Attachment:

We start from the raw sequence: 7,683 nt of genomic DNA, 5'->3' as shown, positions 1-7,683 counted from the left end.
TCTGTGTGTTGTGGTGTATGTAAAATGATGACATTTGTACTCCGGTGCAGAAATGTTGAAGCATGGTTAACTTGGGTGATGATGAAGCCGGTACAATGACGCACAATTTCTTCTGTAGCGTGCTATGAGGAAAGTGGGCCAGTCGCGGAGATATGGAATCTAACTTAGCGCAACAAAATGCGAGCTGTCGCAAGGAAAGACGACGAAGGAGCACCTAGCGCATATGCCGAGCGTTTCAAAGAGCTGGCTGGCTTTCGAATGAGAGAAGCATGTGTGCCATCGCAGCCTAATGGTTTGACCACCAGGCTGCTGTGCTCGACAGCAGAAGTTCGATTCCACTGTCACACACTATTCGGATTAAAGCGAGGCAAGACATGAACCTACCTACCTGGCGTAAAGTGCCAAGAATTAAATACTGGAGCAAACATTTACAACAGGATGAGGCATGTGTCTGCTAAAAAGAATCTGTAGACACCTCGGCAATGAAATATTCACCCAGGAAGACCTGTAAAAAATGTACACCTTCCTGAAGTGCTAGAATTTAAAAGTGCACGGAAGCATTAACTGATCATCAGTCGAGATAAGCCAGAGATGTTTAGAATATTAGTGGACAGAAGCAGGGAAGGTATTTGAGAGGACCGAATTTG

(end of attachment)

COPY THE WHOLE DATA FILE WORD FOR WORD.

We start from the raw sequence: 7,683 nt of genomic DNA, 5'->3' as shown, positions 1-7,683 counted from the left end.
TCTGTGTGTTGTGGTGTATGTAAAATGATGACATTTGTACTCCGGTGCAGAAATGTTGAAGCATGGTTAACTTGGGTGATGATGAAGCCGGTACAATGACGCACAATTTCTTCTGTAGCGTGCTATGAGGAAAGTGGGCCAGTCGCGGAGATATGGAATCTAACTTAGCGCAACAAAATGCGAGCTGTCGCAAGGAAAGACGACGAAGGAGCACCTAGCGCATATGCCGAGCGTTTCAAAGAGCTGGCTGGCTTTCGAATGAGAGAAGCATGTGTGCCATCGCAGCCTAATGGTTTGACCACCAGGCTGCTGTGCTCGACAGCAGAAGTTCGATTCCACTGTCACACACTATTCGGATTAAAGCGAGGCAAGACATGAACCTACCTACCTGGCGTAAAGTGCCAAGAATTAAATACTGGAGCAAACATTTACAACAGGATGAGGCATGTGTCTGCTAAAAAGAATCTGTAGACACCTCGGCAATGAAATATTCACCCAGGAAGACCTGTAAAAAATGTACACCTTCCTGAAGTGCTAGAATTTAAAAGTGCACGGAAGCATTAACTGATCATCAGTCGAGATAAGCCAGAGATGTTTAGAATATTAGTGGACAGAAGCAGGGAAGGTATTTGAGAGGACCGAATTTG